The main advantage of in situ thermal treatment is that it allows soil to be treated without being excavated and transported, resulting in significant cost savings. However, in situ treatment generally requires longer time periods, and there is less certainty about the uniformity of treatment because of the variability in soil and aquifer characteristics and because the efficacy of the process is ...

  • Ex Situ Biological Treatment for Soil, Sediment, and Sludge

    The main advantage of ex situ treatment is that it generally requires shorter time periods than in situ treatment, and there is more certainty about the uniformity of treatment because of the ability to homogenize, screen, and continuously mix the soil. However, ex situ treatment requires excavation of soils, leading to increased costs and engineering for equipment, possible permitting, and ...

  • In Situ Physical/Chemical Treatment for Soil, Sediment, and Sludge

    The main advantage of in situ treatment is that it allows soil to be treated without being excavated and transported, resulting in potentially significant cost savings. However, in situ treatment generally requires longer time periods, and there is less certainty about the uniformity of treatment because of the variability in soil and aquifer characteristics and because the efficacy of the ...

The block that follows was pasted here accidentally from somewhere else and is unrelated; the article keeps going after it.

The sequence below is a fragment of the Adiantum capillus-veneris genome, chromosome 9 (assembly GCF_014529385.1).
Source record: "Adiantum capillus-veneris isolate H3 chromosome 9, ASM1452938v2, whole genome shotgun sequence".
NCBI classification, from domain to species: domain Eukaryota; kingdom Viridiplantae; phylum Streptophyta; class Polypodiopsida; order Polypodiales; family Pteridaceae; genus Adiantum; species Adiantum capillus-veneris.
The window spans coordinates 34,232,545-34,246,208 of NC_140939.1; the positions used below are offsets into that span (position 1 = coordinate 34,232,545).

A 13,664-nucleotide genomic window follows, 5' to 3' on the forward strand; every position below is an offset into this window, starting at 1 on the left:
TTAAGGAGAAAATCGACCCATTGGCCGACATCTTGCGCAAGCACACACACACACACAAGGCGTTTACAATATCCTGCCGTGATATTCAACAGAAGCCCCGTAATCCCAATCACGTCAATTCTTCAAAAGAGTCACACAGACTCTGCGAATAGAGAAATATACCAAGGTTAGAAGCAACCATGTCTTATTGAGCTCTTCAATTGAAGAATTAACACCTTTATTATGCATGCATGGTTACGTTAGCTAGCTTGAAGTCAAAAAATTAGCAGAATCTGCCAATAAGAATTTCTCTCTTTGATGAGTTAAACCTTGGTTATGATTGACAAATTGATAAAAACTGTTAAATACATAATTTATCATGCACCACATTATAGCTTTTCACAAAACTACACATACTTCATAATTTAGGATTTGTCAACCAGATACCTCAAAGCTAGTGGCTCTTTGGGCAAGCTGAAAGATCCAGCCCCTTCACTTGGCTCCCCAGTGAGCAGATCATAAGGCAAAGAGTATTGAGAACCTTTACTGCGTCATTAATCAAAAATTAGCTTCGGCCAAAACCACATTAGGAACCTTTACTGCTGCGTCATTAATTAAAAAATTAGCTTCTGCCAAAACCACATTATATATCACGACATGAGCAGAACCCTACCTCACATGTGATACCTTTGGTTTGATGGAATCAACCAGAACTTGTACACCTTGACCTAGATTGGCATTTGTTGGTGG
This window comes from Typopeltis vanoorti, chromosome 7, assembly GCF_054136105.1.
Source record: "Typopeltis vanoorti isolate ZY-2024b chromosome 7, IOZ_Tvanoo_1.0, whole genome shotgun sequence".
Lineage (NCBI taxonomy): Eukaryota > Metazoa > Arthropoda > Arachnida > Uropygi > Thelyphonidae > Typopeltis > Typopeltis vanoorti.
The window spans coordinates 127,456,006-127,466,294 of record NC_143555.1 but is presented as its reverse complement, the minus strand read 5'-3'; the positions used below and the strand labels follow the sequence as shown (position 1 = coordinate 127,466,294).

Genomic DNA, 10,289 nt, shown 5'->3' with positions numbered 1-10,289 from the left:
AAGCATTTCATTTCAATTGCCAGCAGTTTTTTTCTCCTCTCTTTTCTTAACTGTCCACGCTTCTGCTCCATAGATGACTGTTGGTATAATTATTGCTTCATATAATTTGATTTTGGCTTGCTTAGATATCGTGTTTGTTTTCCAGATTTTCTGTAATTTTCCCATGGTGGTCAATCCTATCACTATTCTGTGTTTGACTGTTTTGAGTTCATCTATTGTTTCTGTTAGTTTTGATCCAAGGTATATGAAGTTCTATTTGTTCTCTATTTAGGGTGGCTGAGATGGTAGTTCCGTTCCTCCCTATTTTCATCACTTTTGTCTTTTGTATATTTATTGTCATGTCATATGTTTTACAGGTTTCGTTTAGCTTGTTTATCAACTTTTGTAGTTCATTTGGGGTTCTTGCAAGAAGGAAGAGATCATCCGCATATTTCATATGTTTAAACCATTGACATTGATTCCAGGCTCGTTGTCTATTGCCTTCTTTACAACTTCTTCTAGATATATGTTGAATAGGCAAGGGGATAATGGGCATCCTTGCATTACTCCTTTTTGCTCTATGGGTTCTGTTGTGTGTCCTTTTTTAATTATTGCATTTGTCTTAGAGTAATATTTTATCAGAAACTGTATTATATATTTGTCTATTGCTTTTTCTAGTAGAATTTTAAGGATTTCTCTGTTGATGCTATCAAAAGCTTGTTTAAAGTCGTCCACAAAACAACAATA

• In Situ / Ex Situ Soil Treatment of Diesel

    In Situ / Ex Situ Soil Treatment of ...

  • Treatment of Oil-Contaminated Soils for Identification and Classification

    An experimental investigation was performed to evaluate the effects of oil contamination on soils and to establish a methodology to identify and classify contaminated soils. Identification and classification tests were performed before treatment, cleaning, stabilization, or disposal of contaminated soils.There are no standards for identification and classification of contaminated soils. ...


    By ASTM International

  • Ex Situ Thermal Treatment for Soil, Sediment, and Sludge

    The main advantage of ex situ treatments is that they generally require shorter time periods, and there is more certainty about the uniformity of treatment because of the ability to screen, homogenize, and continuously mix the soils. Ex situ processes, however, require excavation of soils leading to increased costs and engineering for equipment, possible permitting, and materials handling worker ...

  • Decision Support System for the Treatment of Contaminated Soil

     Abstract Recent changes in the Dutch legislation have had a great impact on contaminated soil handling. It is now possible to reuse partially cleaned soil which under the former legislation would have to be dumped. In order to provide civil servants, owners of contaminated soil and the soil cleaning industry with a decision support tool to evaluate the new opportunities for cleaned soil ...